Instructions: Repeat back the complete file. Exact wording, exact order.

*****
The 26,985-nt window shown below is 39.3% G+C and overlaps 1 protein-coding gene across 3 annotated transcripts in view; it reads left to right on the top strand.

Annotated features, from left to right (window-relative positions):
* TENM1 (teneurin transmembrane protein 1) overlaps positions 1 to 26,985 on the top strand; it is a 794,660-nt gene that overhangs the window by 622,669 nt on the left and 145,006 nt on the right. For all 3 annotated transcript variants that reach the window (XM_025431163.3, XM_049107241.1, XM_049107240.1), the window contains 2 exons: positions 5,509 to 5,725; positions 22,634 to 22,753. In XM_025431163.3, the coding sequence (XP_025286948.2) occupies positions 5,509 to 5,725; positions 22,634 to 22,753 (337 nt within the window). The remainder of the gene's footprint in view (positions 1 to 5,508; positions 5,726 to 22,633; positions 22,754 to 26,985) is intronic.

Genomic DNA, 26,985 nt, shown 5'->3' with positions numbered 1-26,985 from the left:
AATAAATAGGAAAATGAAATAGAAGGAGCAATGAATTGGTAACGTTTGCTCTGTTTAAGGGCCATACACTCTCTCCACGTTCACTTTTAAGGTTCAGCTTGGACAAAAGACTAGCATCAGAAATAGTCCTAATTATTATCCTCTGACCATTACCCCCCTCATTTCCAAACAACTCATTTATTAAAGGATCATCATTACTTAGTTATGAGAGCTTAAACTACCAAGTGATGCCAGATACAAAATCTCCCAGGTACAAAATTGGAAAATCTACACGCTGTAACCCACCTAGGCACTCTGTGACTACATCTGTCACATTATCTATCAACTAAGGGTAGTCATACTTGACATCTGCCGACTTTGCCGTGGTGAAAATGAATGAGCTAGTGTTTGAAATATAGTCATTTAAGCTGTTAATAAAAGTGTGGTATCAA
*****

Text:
The 26,985-nt window shown below is 39.3% G+C and overlaps 1 protein-coding gene across 3 annotated transcripts in view; it reads left to right on the top strand.

Annotated features, from left to right (window-relative positions):
* TENM1 (teneurin transmembrane protein 1) overlaps positions 1 to 26,985 on the top strand; it is a 794,660-nt gene that overhangs the window by 622,669 nt on the left and 145,006 nt on the right. For all 3 annotated transcript variants that reach the window (XM_025431163.3, XM_049107241.1, XM_049107240.1), the window contains 2 exons: positions 5,509 to 5,725; positions 22,634 to 22,753. In XM_025431163.3, the coding sequence (XP_025286948.2) occupies positions 5,509 to 5,725; positions 22,634 to 22,753 (337 nt within the window). The remainder of the gene's footprint in view (positions 1 to 5,508; positions 5,726 to 22,633; positions 22,754 to 26,985) is intronic.

Genomic DNA, 26,985 nt, shown 5'->3' with positions numbered 1-26,985 from the left:
AATAAATAGGAAAATGAAATAGAAGGAGCAATGAATTGGTAACGTTTGCTCTGTTTAAGGGCCATACACTCTCTCCACGTTCACTTTTAAGGTTCAGCTTGGACAAAAGACTAGCATCAGAAATAGTCCTAATTATTATCCTCTGACCATTACCCCCCTCATTTCCAAACAACTCATTTATTAAAGGATCATCATTACTTAGTTATGAGAGCTTAAACTACCAAGTGATGCCAGATACAAAATCTCCCAGGTACAAAATTGGAAAATCTACACGCTGTAACCCACCTAGGCACTCTGTGACTACATCTGTCACATTATCTATCAACTAAGGGTAGTCATACTTGACATCTGCCGACTTTGCCGTGGTGAAAATGAATGAGCTAGTGTTTGAAATATAGTCATTTAAGCTGTTAATAAAAGTGTGGTATCAA